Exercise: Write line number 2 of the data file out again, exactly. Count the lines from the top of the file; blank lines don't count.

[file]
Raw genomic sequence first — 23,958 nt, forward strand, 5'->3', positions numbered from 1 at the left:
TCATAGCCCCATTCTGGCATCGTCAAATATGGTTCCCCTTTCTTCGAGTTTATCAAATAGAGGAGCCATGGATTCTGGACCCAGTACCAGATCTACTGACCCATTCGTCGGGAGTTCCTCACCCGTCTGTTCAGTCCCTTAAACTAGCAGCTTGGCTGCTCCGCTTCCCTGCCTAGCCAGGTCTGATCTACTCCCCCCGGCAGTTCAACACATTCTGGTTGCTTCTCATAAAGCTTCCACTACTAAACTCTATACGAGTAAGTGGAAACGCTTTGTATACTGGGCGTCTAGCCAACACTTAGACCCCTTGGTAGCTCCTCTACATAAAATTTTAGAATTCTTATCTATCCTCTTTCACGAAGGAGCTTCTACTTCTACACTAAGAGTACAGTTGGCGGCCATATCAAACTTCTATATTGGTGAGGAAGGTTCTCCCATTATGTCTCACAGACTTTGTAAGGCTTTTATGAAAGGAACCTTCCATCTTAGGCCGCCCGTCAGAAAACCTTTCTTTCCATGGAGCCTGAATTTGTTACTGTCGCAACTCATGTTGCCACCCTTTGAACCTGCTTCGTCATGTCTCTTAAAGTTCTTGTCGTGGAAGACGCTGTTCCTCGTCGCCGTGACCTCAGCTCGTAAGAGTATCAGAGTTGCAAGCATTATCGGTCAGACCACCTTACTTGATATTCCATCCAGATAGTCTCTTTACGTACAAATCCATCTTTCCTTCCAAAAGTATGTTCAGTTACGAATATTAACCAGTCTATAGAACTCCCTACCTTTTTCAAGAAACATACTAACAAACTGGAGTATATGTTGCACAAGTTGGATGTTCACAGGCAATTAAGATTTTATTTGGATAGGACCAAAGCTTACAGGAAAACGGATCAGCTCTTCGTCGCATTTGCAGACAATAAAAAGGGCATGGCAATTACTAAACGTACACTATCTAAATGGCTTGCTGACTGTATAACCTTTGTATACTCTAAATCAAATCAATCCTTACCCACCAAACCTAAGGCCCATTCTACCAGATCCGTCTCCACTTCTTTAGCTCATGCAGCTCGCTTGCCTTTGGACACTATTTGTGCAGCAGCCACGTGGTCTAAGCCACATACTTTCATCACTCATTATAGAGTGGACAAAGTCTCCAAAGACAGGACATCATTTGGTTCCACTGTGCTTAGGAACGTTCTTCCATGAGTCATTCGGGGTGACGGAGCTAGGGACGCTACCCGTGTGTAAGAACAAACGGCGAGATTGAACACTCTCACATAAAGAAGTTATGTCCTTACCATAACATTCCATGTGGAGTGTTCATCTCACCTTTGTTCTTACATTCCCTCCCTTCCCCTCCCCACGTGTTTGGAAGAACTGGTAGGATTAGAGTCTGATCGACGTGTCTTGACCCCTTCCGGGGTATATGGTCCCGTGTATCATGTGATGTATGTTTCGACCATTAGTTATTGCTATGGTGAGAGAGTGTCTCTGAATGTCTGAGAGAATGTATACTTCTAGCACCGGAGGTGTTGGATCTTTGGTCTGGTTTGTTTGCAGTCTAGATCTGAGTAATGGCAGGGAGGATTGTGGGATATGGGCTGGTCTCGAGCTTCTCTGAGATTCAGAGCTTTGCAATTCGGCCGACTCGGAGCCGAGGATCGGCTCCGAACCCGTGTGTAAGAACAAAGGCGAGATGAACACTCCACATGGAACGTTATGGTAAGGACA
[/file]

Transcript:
TCATAGCCCCATTCTGGCATCGTCAAATATGGTTCCCCTTTCTTCGAGTTTATCAAATAGAGGAGCCATGGATTCTGGACCCAGTACCAGATCTACTGACCCATTCGTCGGGAGTTCCTCACCCGTCTGTTCAGTCCCTTAAACTAGCAGCTTGGCTGCTCCGCTTCCCTGCCTAGCCAGGTCTGATCTACTCCCCCCGGCAGTTCAACACATTCTGGTTGCTTCTCATAAAGCTTCCACTACTAAACTCTATACGAGTAAGTGGAAACGCTTTGTATACTGGGCGTCTAGCCAACACTTAGACCCCTTGGTAGCTCCTCTACATAAAATTTTAGAATTCTTATCTATCCTCTTTCACGAAGGAGCTTCTACTTCTACACTAAGAGTACAGTTGGCGGCCATATCAAACTTCTATATTGGTGAGGAAGGTTCTCCCATTATGTCTCACAGACTTTGTAAGGCTTTTATGAAAGGAACCTTCCATCTTAGGCCGCCCGTCAGAAAACCTTTCTTTCCATGGAGCCTGAATTTGTTACTGTCGCAACTCATGTTGCCACCCTTTGAACCTGCTTCGTCATGTCTCTTAAAGTTCTTGTCGTGGAAGACGCTGTTCCTCGTCGCCGTGACCTCAGCTCGTAAGAGTATCAGAGTTGCAAGCATTATCGGTCAGACCACCTTACTTGATATTCCATCCAGATAGTCTCTTTACGTACAAATCCATCTTTCCTTCCAAAAGTATGTTCAGTTACGAATATTAACCAGTCTATAGAACTCCCTACCTTTTTCAAGAAACATACTAACAAACTGGAGTATATGTTGCACAAGTTGGATGTTCACAGGCAATTAAGATTTTATTTGGATAGGACCAAAGCTTACAGGAAAACGGATCAGCTCTTCGTCGCATTTGCAGACAATAAAAAGGGCATGGCAATTACTAAACGTACACTATCTAAATGGCTTGCTGACTGTATAACCTTTGTATACTCTAAATCAAATCAATCCTTACCCACCAAACCTAAGGCCCATTCTACCAGATCCGTCTCCACTTCTTTAGCTCATGCAGCTCGCTTGCCTTTGGACACTATTTGTGCAGCAGCCACGTGGTCTAAGCCACATACTTTCATCACTCATTATAGAGTGGACAAAGTCTCCAAAGACAGGACATCATTTGGTTCCACTGTGCTTAGGAACGTTCTTCCATGAGTCATTCGGGGTGACGGAGCTAGGGACGCTACCCGTGTGTAAGAACAAACGGCGAGATTGAACACTCTCACATAAAGAAGTTATGTCCTTACCATAACATTCCATGTGGAGTGTTCATCTCACCTTTGTTCTTACATTCCCTCCCTTCCCCTCCCCACGTGTTTGGAAGAACTGGTAGGATTAGAGTCTGATCGACGTGTCTTGACCCCTTCCGGGGTATATGGTCCCGTGTATCATGTGATGTATGTTTCGACCATTAGTTATTGCTATGGTGAGAGAGTGTCTCTGAATGTCTGAGAGAATGTATACTTCTAGCACCGGAGGTGTTGGATCTTTGGTCTGGTTTGTTTGCAGTCTAGATCTGAGTAATGGCAGGGAGGATTGTGGGATATGGGCTGGTCTCGAGCTTCTCTGAGATTCAGAGCTTTGCAATTCGGCCGACTCGGAGCCGAGGATCGGCTCCGAACCCGTGTGTAAGAACAAAGGCGAGATGAACACTCCACATGGAACGTTATGGTAAGGACA